sat 18/05/2024

Nómada, Compañía Manuel Liñán, Sadler's Wells | reviews, news & interviews

Nómada, Compañía Manuel Liñán, Sadler's Wells

Nómada, Compañía Manuel Liñán, Sadler's Wells

Style and showmanship aplenty from one of flamenco's innovators

Back to black: Manuel Liñán's company have serious style.© Celia de Coca

"Sprung from pure flamenco, Manuel Liñán exudes purity from himself and his dance - he is life, freshness and passion."  Leaving aside the need for a better copywriter, or at least translator, what does this, the opening line of the flamenco performer's biography in the programme for the Sadler's Wells Flamenco Festival, tell us about him?  That he's not afraid of making big claims, certainly. That he may have a teeny bit of a god complex ("sprung from"?

Like Athena from Zeus's head?).  That he wants to establish beyond doubt his connection to a tradition, and his right to interpret it. But also that he really, really believes in the power of dance.

Manuel LiñánWe may suspect hyperbole, but Nómada, the hugely engaging new show which Liñán (pictured right) has directed and choreographed, and in which he stars, substantiates quite a lot of the programme's claims.  Passion, for example, radiates from this still-young dancer's every move. I don't mean the screwed-up face and frowny concentration of staged intensity, but the genuine energetic drive that keeps him coming on again and again for exhausting solos in which he drives himself relentlessly, sheets of sweat droplets spiralling off his head at every whip-sharp turn.  The rock-star confidence is unmistakeable, and early in the show verges on being irritating: as Liñán's first solo, squaring up to a tight circle of the other men on stage with the posturing braggadocio of a fighting cock, dragged on and on I began to roll my eyes and think of the notoriously vain Michael Flatley.  But that does Liñán an injustice: once he has finished the testosterone-fuelled face-off, he reprises, with utterly splendid guitarist Victor Márquez 'El Tomate', the lyrical, intimate, erotic, melancholy chair duet which was one of my highlights of last year's flamenco festival.  The electric atmosphere of this duet - tender, lonely, and homoerotic - is what for me sets Liñán apart from other performers: for all his rapid fire footwork and big showy cadenzas, he's at heart a lyrical dancer, soft of arm and open of face, both seductive and ultimately likeable.

For all the programme may talk of purity, Liñán is a straight-up exponent of nuevo flamenco, inflecting the flamenco vocabulary of his show with the grammar of other dance and music genres.  There's a Fosse/broadway-style crispness of showmanship in the opening ensemble number, for example - all tight black outfits and smoothly handled chairs - while I detected the soulful twang of bluegrass under the Spanish bubbling of the guitars, a kind of country 'n' western wistfulness in a section that had the look of a hoedown, a hint of jazz, and even something like the mood of a French street accordion. But it's not all old-time yearning: the sensibilities of rap pops up in a brilliant spoken-voice rhythm number narrated by the three female dancers (how I would have loved to know the words they spat out so ironically!), and there's beatboxing, bass, and a guitar singing out with Clapton-like rock cool.  It's all stylishly woven together: unmistakeably flamenco, and yet humming with the creative joy of sampling and mixing.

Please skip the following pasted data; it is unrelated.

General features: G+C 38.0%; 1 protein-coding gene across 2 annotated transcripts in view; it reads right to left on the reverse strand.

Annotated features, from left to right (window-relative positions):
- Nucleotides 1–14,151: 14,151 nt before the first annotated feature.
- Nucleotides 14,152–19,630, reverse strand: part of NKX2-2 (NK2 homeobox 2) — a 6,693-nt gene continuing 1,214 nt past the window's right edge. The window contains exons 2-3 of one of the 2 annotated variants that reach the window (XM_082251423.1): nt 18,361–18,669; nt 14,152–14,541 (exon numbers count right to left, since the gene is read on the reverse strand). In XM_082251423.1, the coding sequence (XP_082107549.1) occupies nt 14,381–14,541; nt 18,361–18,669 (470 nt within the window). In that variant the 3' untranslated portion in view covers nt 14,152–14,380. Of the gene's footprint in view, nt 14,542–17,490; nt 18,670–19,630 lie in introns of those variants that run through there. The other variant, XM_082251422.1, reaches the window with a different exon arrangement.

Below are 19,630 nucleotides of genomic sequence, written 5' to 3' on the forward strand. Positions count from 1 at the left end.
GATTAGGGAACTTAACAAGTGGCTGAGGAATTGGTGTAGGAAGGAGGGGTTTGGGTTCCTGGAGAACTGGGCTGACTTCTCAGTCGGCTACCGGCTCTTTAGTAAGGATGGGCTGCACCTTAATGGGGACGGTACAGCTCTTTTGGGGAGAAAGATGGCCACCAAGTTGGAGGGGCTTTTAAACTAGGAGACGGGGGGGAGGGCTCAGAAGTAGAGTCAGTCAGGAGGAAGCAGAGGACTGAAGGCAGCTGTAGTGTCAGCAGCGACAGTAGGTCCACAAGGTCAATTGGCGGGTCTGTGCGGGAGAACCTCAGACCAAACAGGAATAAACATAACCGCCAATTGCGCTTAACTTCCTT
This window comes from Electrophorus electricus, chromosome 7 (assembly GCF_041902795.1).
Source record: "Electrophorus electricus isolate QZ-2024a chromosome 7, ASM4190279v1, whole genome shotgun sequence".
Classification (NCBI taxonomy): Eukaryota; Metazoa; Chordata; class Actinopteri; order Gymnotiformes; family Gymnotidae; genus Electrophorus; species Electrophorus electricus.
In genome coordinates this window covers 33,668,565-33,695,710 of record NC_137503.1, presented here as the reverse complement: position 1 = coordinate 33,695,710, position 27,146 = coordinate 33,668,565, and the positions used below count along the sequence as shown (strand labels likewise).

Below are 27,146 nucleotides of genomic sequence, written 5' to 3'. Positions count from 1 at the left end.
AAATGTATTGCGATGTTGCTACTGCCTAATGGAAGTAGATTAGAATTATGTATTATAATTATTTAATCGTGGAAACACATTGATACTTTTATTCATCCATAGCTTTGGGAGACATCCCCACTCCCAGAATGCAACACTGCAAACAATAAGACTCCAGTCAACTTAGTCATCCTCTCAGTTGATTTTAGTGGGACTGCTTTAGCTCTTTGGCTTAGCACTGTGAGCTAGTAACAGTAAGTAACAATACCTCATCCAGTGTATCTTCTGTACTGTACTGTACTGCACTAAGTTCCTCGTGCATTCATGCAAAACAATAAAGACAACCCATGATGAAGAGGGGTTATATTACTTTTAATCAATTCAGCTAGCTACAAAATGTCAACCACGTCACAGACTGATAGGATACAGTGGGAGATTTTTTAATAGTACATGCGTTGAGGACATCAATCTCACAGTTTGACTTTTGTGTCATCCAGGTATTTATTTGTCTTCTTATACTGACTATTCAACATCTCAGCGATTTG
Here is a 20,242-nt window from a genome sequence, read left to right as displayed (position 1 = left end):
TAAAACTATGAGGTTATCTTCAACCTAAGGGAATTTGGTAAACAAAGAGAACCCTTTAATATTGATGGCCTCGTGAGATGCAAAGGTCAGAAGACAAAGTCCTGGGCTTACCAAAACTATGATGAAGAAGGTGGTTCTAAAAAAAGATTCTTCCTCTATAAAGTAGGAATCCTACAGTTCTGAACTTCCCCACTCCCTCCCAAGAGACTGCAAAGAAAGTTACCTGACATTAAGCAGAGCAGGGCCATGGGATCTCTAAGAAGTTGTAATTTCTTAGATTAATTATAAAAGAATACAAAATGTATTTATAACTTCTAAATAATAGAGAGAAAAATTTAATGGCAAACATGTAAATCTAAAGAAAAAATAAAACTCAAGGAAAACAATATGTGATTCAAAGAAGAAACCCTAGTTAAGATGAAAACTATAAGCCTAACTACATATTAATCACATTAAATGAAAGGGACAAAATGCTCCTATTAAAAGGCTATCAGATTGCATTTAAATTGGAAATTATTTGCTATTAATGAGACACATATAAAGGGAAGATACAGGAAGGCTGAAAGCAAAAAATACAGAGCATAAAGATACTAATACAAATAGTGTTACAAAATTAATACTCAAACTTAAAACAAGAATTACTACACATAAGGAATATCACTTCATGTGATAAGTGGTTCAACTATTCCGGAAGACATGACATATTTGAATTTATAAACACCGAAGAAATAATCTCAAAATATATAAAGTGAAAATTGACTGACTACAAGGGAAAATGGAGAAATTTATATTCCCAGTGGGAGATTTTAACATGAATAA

Immaculada Aranda and Agueda Saavedra in NómadaIt's quite clear that Liñán's talent is far from confined to dancing: he's a skilful director with sound artistic instincts and a good eye for collaborators.  His choreography for the five excellent dancers who share the stage with him has serious flair, and - credit to the dancers themselves - there's an delightful air of honest enjoyment in their smooth execution of it.  The designers too, Yaiza Pinillos for costume and Olga García for lighting, have done a tremendous job.  Tight, black, subtly lace- and glitter-speckled catsuits for the male dancers, Tom Ford-sharp dress suits for the singers, gold silk corsets and, later, chartreuse and azure cheongsam style batas de cola (pictured above left) for the women - all are set off by warm, low lighting that makes frequent use of boxes and outlines, richly filling the set-less stage with shape and structure. Liñán's own final costume, a bata de cola skirt in pine green held up by braces and an enormous coral satin fringed shawl, is a very fine thing - Liñán could give Eddie Izzard a run for his money in the transvestite style stakes.

If I were rewriting Liñán's programme note copy, I'd put it in much more exciting terms than purity and passion: what we're talking about here is a priceless ability to combine classy showmanship and stylish design with fizzing invention and honest-to-goodness charisma.  Bring him back next year, Sadler's, and for more than one night - this is the kind of flamenco everyone should see.

  • The Sadler's Wells Flamenco Festival finished on 1 March. Flamenco returns to the Wells in June with Paco Peña's Flamencura and Israel Galván and Akram Khan's TOROBAKA.
For all his rapid fire footwork and big showy cadenzas, he's at heart a lyrical dancer


Editor Rating: 
Average: 4 (1 vote)

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